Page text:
This summer I discovered my green fingers. I’ve always loved the idea of growing my own, but other than a few potted herbs on the kitchen windowsill, I never really had the time or the patience to dedicate to my own vegetable patch. So it was one of the things on my ‘maternity bucket list’ – I wanted to use the time spent at home to do all of those things that I never got the chance to do, you know with all of that free time I was going to have (yeah, right!).
Okay, so I didn’t have as much time as I naively thought I would with a feisty baby and then a demanding toddler in tow, but growing my own has definitely been one of my greatest achievements since leaving full-time employment (alongside giving birth, keeping a small human alive and creating an award-winning blog of course!)
It has taken a lot of love and dedication, but those little saplings we planted in the garden back in May have now grown into fully fledged tomato plants and have given us more tomatoes than I know what to do with! In that post I also mentioned that I had just started to sow some chili seeds, which also paid off and we have an abundance of chilies sprouting each week – perfect for all of those recipes with chili that I love. So I thought it might be helpful to share my experience if you’re also thinking of growing your own and you’re a complete amateur as I was and haven’t got a clue where to start!
Sowing the seeds
I purchased the tomato seeds back in March and sowed them in the mini fibre pots initially (one seed per pot). Once they sprouted (about 10 days later), I transferred them to slightly larger plastic pots. It’s worth noting that I sowed some directly into the plastic pots and didn’t have as good results, so I would definitely recommend the fibre pots initially – I had 16 saplings from 16 seeds, which was a pretty good outcome! I placed them on the windowsill for about a month, watering them every day, until they grew to about eight inches in height. The process was exactly the same for the chili plants.
Transferring the tomato plants into the garden
Once they started to take over my kitchen window, it was time to get them planted them in the garden. I planted them in May just as the weather started to warm up. You can read about how I created the vegetable patch here, but it was basically super easy and just required a lot of compost and some stakes…I also got the toddler to help out so kept her occupied for a whole afternoon – bonus!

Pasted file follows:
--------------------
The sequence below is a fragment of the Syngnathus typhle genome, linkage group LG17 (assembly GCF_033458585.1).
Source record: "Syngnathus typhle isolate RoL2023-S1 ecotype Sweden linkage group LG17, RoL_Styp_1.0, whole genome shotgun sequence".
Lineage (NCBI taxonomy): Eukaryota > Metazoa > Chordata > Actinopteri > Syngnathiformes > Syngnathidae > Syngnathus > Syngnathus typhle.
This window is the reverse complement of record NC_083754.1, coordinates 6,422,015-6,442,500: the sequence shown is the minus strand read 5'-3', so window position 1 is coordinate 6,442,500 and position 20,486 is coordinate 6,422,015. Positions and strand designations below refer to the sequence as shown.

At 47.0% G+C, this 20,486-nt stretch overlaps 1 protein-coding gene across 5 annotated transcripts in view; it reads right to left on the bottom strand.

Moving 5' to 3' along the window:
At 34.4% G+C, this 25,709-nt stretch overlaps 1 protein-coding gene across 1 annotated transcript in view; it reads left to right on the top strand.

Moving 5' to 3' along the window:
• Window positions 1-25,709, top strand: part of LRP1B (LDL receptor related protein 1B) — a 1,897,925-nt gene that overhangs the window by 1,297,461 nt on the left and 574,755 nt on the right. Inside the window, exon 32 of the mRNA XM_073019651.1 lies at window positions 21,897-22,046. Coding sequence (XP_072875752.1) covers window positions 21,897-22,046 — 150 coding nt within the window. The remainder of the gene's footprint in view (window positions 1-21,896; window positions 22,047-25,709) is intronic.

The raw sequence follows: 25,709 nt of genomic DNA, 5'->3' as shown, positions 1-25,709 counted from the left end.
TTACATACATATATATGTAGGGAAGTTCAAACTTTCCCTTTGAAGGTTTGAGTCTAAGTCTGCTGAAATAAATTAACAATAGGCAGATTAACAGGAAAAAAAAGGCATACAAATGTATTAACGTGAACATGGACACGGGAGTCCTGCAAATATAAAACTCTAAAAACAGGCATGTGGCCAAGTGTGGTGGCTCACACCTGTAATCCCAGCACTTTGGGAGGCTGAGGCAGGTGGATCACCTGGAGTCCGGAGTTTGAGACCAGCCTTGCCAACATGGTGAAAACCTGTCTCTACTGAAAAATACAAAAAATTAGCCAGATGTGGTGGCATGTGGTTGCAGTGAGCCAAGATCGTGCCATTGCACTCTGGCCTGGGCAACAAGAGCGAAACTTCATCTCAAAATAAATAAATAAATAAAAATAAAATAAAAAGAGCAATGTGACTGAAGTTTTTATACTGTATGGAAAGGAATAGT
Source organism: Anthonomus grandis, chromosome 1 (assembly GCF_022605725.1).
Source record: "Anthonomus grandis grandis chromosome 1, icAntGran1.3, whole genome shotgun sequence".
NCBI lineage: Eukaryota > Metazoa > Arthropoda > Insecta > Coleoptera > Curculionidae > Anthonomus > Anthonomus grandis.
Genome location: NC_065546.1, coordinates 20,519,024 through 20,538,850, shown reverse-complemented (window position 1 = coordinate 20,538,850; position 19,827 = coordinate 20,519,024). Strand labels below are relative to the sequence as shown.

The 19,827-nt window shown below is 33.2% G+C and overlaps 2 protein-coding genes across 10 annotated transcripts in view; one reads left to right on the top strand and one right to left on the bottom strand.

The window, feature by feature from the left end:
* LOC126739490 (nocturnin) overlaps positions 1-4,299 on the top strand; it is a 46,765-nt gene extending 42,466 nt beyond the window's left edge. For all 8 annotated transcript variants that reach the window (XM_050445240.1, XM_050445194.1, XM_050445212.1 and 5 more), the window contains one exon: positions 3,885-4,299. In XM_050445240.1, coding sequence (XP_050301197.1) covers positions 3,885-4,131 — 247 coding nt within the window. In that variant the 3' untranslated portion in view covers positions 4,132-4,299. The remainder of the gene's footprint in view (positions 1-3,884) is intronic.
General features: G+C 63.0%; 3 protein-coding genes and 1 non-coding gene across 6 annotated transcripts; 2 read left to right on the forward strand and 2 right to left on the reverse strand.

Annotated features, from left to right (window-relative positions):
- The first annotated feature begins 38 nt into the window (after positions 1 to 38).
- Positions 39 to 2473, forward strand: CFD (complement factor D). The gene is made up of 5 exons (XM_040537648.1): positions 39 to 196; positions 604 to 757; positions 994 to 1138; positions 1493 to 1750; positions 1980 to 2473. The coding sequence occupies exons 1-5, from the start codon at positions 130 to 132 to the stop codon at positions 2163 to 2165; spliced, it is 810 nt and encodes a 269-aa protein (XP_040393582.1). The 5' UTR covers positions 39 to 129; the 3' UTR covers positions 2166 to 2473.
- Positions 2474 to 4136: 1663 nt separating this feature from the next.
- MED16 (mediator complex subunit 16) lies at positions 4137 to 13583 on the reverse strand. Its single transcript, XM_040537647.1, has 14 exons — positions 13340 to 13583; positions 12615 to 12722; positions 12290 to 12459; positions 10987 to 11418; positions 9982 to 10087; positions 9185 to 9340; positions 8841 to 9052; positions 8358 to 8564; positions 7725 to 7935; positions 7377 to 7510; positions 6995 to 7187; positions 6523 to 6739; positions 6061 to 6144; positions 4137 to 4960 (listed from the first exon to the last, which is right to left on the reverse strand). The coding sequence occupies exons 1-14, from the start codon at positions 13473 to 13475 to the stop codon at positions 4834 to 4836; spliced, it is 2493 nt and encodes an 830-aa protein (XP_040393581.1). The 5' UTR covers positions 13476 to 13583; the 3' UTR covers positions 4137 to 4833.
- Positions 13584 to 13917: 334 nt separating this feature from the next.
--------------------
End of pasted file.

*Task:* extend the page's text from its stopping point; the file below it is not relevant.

I read that I needed to cut off any offshoots, which I’ve done all summer on a weekly basis. After the plants start to flower it becomes pretty obvious which shoots aren’t going to sprout. They grow back pretty rapidly, so this does take quite a bit of time (I’m taking about 100+ off shoots per week on 16 plants!). But to be honest, I found it quite therapeutic and it gave me something to do on all of those summer days when Taylor was out playing in the garden. Other than that I just made sure I watered them daily (if it didn’t rain) and added tomato feed once a week, along with some slug pellets – these are so necessary when growing your own!
The plants flowered about one month after planting them in the garden and then the tomatoes took another month after that to grow. the plants have really come into their own this month (September) and we are picking tomatoes every day. It’s important to pick them once they’re ripe as I find that they start to split otherwise.
The chili plants are far less maintenance and literally just require regular watering and a feed once a week – no pruning. I still don’t have any red or yellow chilies (which is what the seeds were for), but the green ones suit us fine.
Was it worth it?
Absolutely! It’s true what they say about gardening being good for your health – I found it a great distraction from the computer (the blog) during Taylor’s nap times and it also provides the perfect excuse to get outside. It’s also of course really fulfilling growing something from scratch and I found that those hours spent outside gave me time to reflect and be a little mindful. Aside from that, it’s saved us money on all of those packets of cherry tomotoes and chilies which I would usually get on our weekly food shop.
But above all, it has provided us with priceless moments like these…
Did you grow your own this summer? Would you consider growing your own? Also, I’d love to hear any tomato recipes that you recommend!!